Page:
While I consider myself a pretty cautious parent and a genuine safety expert when it comes to baby proofing, car seats, and best sleep practices, toy safety is not always so obvious. After all, they’re designed with our children in mind, right?
Although in the United States all toys are regulated to make sure they are safe for use by children, unsafe toys can nonetheless make their way onto store shelves and into our homes. And children can be exposed to hazards by the ways toys are used.
For instance, toys meant for older kids may have small parts that are choking hazards for younger kids. Even a toy’s packaging could pose a choking or swallowing hazard.
I watch my kids like a hawk and follow recommended guidelines on just about everything. Still, sometimes things happen. Injuries and accidents can occur despite our best efforts to choose safe toys. Also, toys may endure wear and tear over time, and our kids could be exposed to potential hazards. It is often the least expected that can be the most dangerous toys.
These are the risks
Choking, suffocation, and strangulation are the leading causes of unintentional injury deaths in infants and toddlers. In the U.S., there were 13 deaths associated with toys in 2017 and about 251,700 injuries, the Consumer Products Safety Commission wrote in its most recent report on the topic.
What poses the biggest risks? Let’s start with non-motorized scooters
Scooters are popular toys, and every year we may be giving them to our kids under the tree, but according to the U.S. Consumer Product Commission more than any other type of toy scooters without a motor are most likely to send kids to the emergency room.
Last year, nationwide, 240,000 kids had to make a trip to the E.R., and ride-on toys made up 27% of those times. And 70% of the time it was because of scooters. Ride-on toys without motors make up most of the injuries. However, on the flip side, the Consumer Product Safety Commission says that over the last five years those numbers have been slowly declining.
The danger with non-motorized toys isn’t so much the toys as the potential for the children riding them to fall off or roll into dangerous situations.
According to the Consumer Products Safety Commission, of the thirteen U.S. child deaths associated with toys in 2017, three involved ride-on toys. All three cases involved tricycles. In two of the cases, the kids were either in a road or driveway and were struck by a motor vehicle. In the third case, the child drowned when accidentally falling into a swimming pool while riding the tricycle near it.
Ride-on toys can tip. Kids on ride-on toys can move rapidly, running into objects or falling down stairs. When kids use ride-on toys in dangerous areas, catastrophic injuries and deaths can occur.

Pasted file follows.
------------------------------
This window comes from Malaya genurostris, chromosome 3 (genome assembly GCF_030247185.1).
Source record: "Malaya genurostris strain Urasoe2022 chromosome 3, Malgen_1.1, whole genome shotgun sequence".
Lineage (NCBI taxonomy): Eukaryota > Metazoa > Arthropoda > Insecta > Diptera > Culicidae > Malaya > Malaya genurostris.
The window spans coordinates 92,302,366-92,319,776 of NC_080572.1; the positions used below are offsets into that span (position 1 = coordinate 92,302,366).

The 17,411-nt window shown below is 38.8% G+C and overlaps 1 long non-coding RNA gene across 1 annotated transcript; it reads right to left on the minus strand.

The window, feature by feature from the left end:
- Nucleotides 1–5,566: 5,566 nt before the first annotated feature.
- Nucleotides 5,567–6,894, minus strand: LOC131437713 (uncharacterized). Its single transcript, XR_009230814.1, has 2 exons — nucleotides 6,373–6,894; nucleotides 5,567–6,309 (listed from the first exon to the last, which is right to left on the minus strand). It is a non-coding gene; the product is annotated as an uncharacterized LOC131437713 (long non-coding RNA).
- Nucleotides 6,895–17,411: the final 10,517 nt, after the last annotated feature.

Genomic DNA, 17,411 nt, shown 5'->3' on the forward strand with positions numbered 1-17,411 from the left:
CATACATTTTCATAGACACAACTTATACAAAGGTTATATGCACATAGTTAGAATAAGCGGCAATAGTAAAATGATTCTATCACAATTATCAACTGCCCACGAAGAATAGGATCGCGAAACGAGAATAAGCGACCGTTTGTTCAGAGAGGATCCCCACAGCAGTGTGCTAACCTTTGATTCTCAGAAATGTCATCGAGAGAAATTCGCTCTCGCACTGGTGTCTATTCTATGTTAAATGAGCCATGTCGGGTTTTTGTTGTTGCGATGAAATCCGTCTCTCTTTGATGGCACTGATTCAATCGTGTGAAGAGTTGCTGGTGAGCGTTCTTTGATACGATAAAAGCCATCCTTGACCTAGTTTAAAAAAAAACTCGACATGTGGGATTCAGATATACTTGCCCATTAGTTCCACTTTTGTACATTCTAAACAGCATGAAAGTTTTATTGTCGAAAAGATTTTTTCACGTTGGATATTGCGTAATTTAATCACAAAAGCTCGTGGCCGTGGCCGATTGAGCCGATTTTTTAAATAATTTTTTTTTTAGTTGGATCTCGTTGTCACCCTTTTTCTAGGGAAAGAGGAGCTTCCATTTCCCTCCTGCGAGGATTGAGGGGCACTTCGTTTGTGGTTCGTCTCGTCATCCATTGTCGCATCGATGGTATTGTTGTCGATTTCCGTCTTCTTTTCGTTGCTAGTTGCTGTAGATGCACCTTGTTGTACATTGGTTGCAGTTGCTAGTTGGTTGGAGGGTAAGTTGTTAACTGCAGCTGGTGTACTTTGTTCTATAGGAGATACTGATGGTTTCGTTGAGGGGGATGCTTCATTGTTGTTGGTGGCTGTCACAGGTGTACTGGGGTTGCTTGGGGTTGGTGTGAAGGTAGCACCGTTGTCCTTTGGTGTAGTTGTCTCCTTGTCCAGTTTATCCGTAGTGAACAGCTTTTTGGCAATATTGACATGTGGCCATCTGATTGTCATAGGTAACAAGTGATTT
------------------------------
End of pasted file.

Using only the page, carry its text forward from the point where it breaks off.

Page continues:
Make sure kids don’t use ride-on toys near swimming pools, stairs, or other dangerous areas, including hazards like cords, lamps, decorations or appliances that could be knocked or pulled down.
And toy balls
The Consumer Products Safety Commission strictly regulates what size toys can be marketed for children under age three because babies and toddlers are notorious for putting anything within reach into their mouth. Toys with parts smaller than 1.5-inches in diameter is a no-go. Small rubber balls and marbles are particularly dangerous, as a child can pop them in his mouth, causing choking or asphyxiation. You can check whether a toy is too small to be safe by measuring it in a choking-hazard cylinder, available for about $10.
Definitely stuffed toys
Stuffed toys like cuddly dolls and teddy bears may seem harmless, but their eyes, nose, hair, buttons, and jewelry can pose a choking risk for children if not attached properly. Children under three years old can suffer serious injuries or illness when playing with stuffed toys if they choke on small parts or filling that they have placed in their mouths or inhaled or swallow small pieces or filling.
What if my child gets hurt by a toy?
Of course, the first thing we need to do as parents is to make a trip to the child’s pediatrician or to the nearest emergency room to have him checked out.
Later, you can choose to contact a product liability attorney to help you bring a case against the toy manufacturer if warranted. According to The Law Offices of Sean M. Cleary, which is a Florida-based firm that has a Miami product liability attorney, each year, corporations pay millions in settlements to consumers who have experienced defective children’s toys. Sean M. Cleary states that it’s important to seek representation from experienced attorneys in these cases because, “…many toys are made by big companies with large resources at their disposal, including corporate lawyers who will do everything within their power to minimize or deny your claim altogether.”
The bottom line
Yes, there are plenty of safety concerns to consider with toys. But that doesn’t mean there aren’t a lot of safe ways for our children to play.
We can be vigilant before and after buying toys, only buy toys appropriate for the child’s age, replace or repair any broken items, be aware of potential choking and strangulation hazards, always check for wear and tear and lose parts, and because this isn’t even an exhaustive list, always check the toys for safety before allowing our children to play with them. The Consumer Product Safety Commission is in charge of making toy recalls, and we can check the status of a toy on the CPSC recall page.
It’s better to keep our children from playing with dangerous toys that might injure them. If an injury does happen, we should get our children medical care, and seek the help of experienced attorneys.